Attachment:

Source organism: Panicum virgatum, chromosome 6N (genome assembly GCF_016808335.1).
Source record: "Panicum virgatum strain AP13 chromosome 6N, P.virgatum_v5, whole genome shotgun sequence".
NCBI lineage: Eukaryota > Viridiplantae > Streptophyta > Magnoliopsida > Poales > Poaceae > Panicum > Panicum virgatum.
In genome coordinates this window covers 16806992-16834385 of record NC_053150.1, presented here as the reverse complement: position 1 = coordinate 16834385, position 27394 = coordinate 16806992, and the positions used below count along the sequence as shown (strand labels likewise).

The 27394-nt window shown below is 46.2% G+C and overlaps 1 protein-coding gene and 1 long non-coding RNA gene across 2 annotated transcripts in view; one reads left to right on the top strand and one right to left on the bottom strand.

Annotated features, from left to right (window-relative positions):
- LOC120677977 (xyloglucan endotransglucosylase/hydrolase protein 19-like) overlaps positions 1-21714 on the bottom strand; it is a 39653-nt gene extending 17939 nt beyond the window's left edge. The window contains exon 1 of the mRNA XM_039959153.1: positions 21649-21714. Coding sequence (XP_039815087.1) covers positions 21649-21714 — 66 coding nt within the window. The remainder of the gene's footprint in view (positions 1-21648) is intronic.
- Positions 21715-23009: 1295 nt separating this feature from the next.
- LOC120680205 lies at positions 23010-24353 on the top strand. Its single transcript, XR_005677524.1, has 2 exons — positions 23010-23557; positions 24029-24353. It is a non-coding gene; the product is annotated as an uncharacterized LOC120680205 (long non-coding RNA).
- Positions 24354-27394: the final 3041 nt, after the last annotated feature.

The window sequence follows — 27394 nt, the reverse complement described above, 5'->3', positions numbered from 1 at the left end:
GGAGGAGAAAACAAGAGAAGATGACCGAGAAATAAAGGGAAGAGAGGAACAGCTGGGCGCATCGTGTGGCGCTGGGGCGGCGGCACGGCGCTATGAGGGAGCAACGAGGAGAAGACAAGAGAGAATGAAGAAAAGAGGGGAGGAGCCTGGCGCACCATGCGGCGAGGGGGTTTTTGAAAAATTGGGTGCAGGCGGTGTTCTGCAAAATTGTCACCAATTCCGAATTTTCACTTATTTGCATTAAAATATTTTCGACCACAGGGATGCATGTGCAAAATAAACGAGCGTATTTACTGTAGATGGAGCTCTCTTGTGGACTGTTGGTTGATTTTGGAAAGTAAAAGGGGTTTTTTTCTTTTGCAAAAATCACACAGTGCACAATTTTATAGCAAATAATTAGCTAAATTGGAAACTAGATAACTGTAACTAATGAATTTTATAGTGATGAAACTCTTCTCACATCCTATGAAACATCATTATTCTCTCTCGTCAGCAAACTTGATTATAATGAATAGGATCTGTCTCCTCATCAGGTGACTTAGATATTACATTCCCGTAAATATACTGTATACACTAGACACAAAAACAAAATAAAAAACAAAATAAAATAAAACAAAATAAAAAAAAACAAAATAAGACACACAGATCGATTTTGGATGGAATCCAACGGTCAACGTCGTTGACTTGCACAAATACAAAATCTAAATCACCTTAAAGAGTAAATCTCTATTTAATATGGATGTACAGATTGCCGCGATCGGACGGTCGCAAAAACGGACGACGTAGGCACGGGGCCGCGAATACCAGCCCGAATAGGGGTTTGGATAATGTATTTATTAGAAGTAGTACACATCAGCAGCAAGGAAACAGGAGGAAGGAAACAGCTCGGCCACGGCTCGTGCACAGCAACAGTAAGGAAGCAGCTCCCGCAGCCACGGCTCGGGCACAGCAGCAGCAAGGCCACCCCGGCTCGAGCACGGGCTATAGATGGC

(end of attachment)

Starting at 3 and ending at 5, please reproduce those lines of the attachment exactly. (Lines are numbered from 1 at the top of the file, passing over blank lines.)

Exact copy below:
NCBI lineage: Eukaryota > Viridiplantae > Streptophyta > Magnoliopsida > Poales > Poaceae > Panicum > Panicum virgatum.
In genome coordinates this window covers 16806992-16834385 of record NC_053150.1, presented here as the reverse complement: position 1 = coordinate 16834385, position 27394 = coordinate 16806992, and the positions used below count along the sequence as shown (strand labels likewise).

The 27394-nt window shown below is 46.2% G+C and overlaps 1 protein-coding gene and 1 long non-coding RNA gene across 2 annotated transcripts in view; one reads left to right on the top strand and one right to left on the bottom strand.